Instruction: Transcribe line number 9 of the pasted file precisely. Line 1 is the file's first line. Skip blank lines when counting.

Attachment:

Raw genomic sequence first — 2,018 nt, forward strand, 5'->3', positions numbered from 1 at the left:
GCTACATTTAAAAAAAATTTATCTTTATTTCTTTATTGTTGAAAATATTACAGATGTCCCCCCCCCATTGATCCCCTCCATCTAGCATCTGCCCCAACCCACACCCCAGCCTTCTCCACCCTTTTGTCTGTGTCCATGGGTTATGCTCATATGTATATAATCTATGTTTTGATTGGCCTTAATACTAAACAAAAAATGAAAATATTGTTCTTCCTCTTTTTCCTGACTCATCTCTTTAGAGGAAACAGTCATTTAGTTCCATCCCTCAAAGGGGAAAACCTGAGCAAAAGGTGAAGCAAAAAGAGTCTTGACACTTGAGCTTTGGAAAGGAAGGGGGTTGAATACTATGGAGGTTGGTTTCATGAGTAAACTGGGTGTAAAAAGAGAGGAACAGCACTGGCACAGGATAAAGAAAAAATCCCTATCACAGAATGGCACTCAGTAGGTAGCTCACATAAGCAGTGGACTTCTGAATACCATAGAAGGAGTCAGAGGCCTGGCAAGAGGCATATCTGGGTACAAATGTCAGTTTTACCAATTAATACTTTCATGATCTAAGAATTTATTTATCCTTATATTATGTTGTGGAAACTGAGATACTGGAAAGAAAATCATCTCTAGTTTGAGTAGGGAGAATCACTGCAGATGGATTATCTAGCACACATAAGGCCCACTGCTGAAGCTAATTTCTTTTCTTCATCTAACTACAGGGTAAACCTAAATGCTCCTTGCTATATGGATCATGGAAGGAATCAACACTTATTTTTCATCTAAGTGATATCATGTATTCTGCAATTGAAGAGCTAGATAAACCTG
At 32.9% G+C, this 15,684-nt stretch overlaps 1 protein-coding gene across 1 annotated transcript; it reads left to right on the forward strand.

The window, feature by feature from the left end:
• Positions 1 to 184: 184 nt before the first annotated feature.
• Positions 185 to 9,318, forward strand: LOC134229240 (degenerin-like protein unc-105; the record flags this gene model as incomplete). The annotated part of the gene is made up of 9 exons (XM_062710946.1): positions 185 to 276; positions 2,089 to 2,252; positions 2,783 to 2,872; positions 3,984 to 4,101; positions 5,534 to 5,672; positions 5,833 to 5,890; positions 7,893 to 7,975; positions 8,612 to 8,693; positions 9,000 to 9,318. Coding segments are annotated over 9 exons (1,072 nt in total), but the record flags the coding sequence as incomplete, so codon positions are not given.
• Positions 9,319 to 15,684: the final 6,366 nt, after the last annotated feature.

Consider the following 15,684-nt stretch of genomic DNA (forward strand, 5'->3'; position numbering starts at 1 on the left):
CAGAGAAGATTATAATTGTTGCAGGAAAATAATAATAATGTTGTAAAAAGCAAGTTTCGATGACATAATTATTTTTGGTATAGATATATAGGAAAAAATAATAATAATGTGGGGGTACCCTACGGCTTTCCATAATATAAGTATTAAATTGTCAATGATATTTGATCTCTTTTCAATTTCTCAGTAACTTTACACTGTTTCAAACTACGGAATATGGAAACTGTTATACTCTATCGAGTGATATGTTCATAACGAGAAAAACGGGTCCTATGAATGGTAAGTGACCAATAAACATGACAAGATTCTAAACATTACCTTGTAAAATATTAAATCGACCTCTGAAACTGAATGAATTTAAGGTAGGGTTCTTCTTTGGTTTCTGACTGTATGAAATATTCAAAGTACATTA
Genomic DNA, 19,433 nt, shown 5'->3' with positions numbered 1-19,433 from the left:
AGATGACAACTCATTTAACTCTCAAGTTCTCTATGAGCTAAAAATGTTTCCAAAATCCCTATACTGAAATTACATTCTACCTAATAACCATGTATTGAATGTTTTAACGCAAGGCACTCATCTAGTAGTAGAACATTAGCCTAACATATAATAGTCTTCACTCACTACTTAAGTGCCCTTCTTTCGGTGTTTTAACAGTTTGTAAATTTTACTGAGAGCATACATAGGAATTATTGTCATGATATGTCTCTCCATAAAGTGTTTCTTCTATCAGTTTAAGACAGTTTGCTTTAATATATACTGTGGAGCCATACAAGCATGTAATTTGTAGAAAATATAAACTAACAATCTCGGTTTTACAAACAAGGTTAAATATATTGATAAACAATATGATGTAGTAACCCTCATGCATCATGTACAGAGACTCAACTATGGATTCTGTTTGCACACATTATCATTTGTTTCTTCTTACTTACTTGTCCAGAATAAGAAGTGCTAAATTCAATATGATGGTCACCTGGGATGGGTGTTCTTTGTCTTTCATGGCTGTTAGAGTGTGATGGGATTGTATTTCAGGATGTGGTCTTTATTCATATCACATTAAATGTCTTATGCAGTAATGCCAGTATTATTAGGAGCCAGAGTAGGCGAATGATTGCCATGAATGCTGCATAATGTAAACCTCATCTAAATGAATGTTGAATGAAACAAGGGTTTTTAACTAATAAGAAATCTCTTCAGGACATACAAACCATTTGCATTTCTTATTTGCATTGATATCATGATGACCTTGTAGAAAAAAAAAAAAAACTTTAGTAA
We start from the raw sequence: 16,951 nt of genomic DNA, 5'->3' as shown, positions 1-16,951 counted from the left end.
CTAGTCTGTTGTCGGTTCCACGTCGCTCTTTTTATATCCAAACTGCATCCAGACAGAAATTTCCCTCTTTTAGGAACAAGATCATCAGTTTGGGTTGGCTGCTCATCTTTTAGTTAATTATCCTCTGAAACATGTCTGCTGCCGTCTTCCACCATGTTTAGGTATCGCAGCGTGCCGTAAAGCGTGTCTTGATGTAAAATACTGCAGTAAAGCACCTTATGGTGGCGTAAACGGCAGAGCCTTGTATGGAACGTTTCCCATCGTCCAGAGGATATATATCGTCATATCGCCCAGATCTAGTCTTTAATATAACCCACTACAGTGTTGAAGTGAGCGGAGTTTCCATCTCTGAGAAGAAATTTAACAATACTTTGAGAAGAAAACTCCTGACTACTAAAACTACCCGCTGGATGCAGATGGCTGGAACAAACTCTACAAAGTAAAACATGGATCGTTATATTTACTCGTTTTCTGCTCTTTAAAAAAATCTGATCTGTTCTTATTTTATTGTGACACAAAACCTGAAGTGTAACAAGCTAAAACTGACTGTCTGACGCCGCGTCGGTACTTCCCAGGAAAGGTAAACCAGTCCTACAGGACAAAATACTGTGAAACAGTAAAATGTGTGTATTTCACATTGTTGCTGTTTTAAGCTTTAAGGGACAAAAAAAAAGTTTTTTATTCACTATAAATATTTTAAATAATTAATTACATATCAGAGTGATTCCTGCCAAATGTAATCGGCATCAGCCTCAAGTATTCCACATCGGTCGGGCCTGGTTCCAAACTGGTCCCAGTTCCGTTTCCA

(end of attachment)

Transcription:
CAGAGAAGATTATAATTGTTGCAGGAAAATAATAATAATGTTGTAAAAAGCAAGTTTCGATGACATAATTATTTTTGGTATAGATATATAGGAAAAAATAATAATAATGTGGGGGTACCCTACGGCTTTCCATAATATAAGTATTAAATTGTCAATGATATTTGATCTCTTTTCAATTTCTCAGTAACTTTACACTGTTTCAAACTACGGAATATGGAAACTGTTATACTCTATCGAGTGATATGTTCATAACGAGAAAAACGGGTCCTATGAATGGTAAGTGACCAATAAACATGACAAGATTCTAAACATTACCTTGTAAAATATTAAATCGACCTCTGAAACTGAATGAATTTAAGGTAGGGTTCTTCTTTGGTTTCTGACTGTATGAAATATTCAAAGTACATTA